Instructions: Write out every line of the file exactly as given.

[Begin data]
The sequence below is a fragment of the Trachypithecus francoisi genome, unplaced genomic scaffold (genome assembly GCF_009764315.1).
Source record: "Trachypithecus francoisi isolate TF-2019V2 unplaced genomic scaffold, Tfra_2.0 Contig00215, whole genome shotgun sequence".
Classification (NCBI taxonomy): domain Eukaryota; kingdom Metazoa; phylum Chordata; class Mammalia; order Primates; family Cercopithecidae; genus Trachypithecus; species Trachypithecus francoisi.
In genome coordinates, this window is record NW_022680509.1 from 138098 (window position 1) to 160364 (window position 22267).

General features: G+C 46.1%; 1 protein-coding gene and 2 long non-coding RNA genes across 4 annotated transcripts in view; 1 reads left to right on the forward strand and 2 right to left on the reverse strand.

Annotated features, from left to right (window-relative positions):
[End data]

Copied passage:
The sequence below is a fragment of the Trachypithecus francoisi genome, unplaced genomic scaffold (genome assembly GCF_009764315.1).
Source record: "Trachypithecus francoisi isolate TF-2019V2 unplaced genomic scaffold, Tfra_2.0 Contig00215, whole genome shotgun sequence".
Classification (NCBI taxonomy): domain Eukaryota; kingdom Metazoa; phylum Chordata; class Mammalia; order Primates; family Cercopithecidae; genus Trachypithecus; species Trachypithecus francoisi.
In genome coordinates, this window is record NW_022680509.1 from 138098 (window position 1) to 160364 (window position 22267).

General features: G+C 46.1%; 1 protein-coding gene and 2 long non-coding RNA genes across 4 annotated transcripts in view; 1 reads left to right on the forward strand and 2 right to left on the reverse strand.

Annotated features, from left to right (window-relative positions):